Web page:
The current review has a number of implications for policymakers and intergovernmental organizations such as the World Health Organization. While WHO is increasingly directing its attention to the health impacts of climate change, mental health has generally remained absent from these conversations. For example, as part of the Health and Climate Change Country Profile Project WHO 2019–2020 cycle, WHO reported that only three (i.e., Antigua and Barbuda, United Arab Emirates, and Solomon Islands) out of the 10 recently reviewed countries included mental health and well-being outcomes as part of their climate-sensitive health outcomes monitoring systems [117]. This is in stark contrast with other conditions such as vector-borne and waterborne disease, for which monitoring systems were in place for nine out of the 10 recently reviewed countries. The current review highlights the need for monitoring systems to systematically include mental health as part of their indicators in order to ensure precise monitoring and availability of data at the national level. Additionally, it indicates the importance of including climate change as an important determinant of mental health in policy documentation and action plans, such as in the future extension of the WHO Mental Health Action Plan 2013–2020 [118] to 2030. Importantly, future work might want to explore whether existing WHO documentation and intervention plans for humanitarian settings such as the mhGAP-HIG [119], the Building Back Better framework [120], and scalable psychological interventions [121] are applicable in the context of climate change or whether more specific adaptations are needed. Finally, WHO’s recent work on the integration of mental health and psychosocial support (MHPSS) within disaster risk reduction efforts [122] might represent an important opportunity to integrate climate change within MHPSS.
Palinkas et al. have reviewed the preparedness and response strategies from a mental health services perspective across three areas: (1) acute and extreme weather events; (2) sub-acute or long-term events; and (3) the prospect of long-term and permanent changes, such as an uninhabitable physical environment [122,123]. It is these long-term impacts, in particular, which may demand a shift in attention, as we found only one study which examined the mental health impacts of more general and permanent environmental degradation [124].
A substantial limitation in the surveyed literature concerns the under-representation of research from low- and middle-income countries. The majority of studies identified in this review were conducted in Australia, Canada, and the US. However, evidence indicates that low- and middle-income countries are more at risk of climate change-related events and have fewer resources to respond to these stressors due to pre-existing vulnerabilities [125,126]. For example, according to the Climate Change Vulnerability Index, the five most vulnerable countries in the face of climate change globally in 2016 were Central African Republic, Democratic Republic of Congo, Haiti, Liberia, and South Sudan, all low-income countries considered at “extreme risk” in the face of climate change [127]. These vulnerable regions and populations are among the least responsible for the greenhouse gases that are warming the planet. The concept of climate justice highlights this double inequality of climate change, where there is an inverse distribution between risk and responsibility [128].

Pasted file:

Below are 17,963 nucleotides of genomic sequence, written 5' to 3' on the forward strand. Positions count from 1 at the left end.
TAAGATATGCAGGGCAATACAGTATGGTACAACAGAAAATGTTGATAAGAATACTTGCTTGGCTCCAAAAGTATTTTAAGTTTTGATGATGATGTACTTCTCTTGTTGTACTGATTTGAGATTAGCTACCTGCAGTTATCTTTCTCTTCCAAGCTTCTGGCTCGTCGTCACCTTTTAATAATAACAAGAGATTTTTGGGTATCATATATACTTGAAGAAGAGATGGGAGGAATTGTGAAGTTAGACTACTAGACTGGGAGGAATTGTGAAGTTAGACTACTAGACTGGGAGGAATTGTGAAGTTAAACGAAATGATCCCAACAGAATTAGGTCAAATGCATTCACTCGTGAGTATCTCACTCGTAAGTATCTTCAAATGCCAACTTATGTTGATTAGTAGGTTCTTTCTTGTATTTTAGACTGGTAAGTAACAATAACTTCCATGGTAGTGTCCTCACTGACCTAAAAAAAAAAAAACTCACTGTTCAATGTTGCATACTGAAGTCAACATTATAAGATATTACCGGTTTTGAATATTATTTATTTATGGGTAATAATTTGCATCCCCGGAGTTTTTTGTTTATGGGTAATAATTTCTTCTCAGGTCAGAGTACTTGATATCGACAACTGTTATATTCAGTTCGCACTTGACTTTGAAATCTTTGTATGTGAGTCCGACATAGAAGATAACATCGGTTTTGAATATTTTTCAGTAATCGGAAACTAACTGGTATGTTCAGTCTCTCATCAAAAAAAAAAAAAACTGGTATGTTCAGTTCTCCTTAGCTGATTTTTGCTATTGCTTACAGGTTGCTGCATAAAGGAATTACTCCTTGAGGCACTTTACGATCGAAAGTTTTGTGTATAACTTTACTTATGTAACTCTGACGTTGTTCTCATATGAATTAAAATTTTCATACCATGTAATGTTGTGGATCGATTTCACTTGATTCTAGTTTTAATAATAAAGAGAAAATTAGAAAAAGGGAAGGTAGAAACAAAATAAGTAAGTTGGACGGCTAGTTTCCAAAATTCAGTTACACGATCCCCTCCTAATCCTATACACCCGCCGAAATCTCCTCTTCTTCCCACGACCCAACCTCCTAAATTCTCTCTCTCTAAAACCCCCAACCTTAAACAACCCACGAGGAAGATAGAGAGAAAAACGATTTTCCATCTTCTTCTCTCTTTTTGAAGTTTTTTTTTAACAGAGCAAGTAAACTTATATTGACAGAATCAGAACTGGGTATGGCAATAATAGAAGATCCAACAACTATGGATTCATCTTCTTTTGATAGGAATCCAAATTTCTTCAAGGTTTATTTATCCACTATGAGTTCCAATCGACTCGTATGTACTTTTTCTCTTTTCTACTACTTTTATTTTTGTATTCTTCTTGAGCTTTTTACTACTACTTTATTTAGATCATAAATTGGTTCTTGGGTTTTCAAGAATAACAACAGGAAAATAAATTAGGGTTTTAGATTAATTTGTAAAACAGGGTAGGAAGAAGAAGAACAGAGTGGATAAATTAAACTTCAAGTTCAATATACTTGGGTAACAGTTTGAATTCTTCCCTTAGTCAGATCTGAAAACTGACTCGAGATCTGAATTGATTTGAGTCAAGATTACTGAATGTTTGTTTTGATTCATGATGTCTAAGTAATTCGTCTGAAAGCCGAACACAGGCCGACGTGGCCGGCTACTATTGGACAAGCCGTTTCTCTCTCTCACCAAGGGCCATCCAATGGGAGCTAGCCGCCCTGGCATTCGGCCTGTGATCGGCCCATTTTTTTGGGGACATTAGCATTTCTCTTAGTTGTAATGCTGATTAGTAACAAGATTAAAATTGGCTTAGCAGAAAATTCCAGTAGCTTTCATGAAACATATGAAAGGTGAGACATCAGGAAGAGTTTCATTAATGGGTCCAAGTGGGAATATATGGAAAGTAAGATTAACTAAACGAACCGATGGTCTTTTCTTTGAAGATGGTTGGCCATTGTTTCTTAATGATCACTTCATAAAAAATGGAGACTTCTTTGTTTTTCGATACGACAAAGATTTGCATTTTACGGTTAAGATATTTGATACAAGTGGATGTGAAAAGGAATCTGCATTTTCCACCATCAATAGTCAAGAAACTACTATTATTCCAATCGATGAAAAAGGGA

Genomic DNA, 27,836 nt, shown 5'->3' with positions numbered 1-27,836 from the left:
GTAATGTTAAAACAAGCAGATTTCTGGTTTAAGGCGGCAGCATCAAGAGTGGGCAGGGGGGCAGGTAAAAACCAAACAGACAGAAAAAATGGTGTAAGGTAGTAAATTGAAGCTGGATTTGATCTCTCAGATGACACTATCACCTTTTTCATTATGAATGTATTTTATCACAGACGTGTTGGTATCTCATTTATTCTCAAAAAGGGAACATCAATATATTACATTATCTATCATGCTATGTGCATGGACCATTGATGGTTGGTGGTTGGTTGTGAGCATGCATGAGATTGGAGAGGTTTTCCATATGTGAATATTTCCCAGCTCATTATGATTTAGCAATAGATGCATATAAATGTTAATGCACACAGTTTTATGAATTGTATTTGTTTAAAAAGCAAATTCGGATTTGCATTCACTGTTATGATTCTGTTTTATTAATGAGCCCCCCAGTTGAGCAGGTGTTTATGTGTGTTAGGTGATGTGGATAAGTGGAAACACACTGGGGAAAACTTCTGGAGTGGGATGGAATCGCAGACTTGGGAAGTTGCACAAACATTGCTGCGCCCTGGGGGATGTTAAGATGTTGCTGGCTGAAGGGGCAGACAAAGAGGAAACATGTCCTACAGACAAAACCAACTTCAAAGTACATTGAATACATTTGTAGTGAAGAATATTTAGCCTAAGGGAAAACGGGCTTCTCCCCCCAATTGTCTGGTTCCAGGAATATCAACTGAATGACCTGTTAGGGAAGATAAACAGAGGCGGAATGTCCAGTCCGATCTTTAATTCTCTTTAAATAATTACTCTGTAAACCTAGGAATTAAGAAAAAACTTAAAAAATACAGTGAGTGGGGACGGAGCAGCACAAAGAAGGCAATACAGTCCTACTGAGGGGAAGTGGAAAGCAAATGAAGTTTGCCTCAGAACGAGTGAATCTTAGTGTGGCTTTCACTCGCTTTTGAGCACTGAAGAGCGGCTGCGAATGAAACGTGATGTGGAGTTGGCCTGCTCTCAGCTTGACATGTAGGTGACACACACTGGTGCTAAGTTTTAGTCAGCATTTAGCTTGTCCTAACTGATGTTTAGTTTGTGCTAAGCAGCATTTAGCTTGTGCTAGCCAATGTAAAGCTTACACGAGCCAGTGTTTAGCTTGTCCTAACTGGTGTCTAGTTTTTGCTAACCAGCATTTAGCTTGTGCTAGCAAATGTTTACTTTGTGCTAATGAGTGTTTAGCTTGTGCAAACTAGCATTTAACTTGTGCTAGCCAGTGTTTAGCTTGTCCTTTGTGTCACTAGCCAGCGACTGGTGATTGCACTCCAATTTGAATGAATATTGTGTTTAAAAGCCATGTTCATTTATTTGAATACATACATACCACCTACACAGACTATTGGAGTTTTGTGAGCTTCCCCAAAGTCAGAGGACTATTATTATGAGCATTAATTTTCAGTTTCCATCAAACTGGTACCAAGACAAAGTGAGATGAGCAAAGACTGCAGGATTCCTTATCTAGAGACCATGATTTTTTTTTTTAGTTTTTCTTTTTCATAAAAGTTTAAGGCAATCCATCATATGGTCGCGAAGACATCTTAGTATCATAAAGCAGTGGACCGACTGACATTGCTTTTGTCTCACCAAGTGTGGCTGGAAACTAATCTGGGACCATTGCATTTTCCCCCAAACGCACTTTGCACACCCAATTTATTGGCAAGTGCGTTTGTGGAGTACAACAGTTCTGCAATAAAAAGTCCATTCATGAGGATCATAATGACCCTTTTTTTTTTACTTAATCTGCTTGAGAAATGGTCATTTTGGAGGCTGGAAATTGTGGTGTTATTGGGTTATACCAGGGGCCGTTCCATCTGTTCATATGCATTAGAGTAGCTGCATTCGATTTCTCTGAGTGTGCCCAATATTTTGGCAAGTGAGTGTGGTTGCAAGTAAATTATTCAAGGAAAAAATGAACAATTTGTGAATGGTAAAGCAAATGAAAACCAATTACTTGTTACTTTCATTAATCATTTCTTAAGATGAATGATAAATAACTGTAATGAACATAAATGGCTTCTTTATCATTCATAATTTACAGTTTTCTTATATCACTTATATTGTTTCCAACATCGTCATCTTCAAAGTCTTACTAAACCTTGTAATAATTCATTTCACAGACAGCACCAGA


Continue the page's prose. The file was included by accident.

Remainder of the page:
A possible limitation of the current study is that the search strategy used means that studies were included only if the authors explicitly linked the climate-related stressor they were considering and climate change. Indeed, a large amount of literature exists concerning the association between disasters and mental health [129] (without explicitly linking an increase in frequency and severity to climate change) which is likely to add value to the field. The geographical origin of the literature reviewed in the current paper is skewed towards high-income countries and unrepresentative of many regions of the world. The reasons for the relative abundance of research in countries such as Australia is worth exploring. Perhaps one reason for an under-representation of research from certain regions is that we only assessed studies in English. The decision to not explore non-English studies was related to our limited resources and capacity combined with the anticipation this extended search would yield limited studies.
It is also important to acknowledge that existing quality assessment tools are largely subjective and not perfectly adapted to the designs of studies included in this review and we were not able to assess the quality of studies employing modelling, case report, time-series, case-crossover, panel, or other unique study designs. Overall, our quality assessments highlight a need for improvement in future research—notably concerning improved measures of environmental exposures and mental health outcomes. For example, assessing the sensitivity and specificity of self-reported tools, for a given context and a given environmental hazard exposure, would be beneficial for assessing the reliability of such tools and allowing comparison across populations and studies.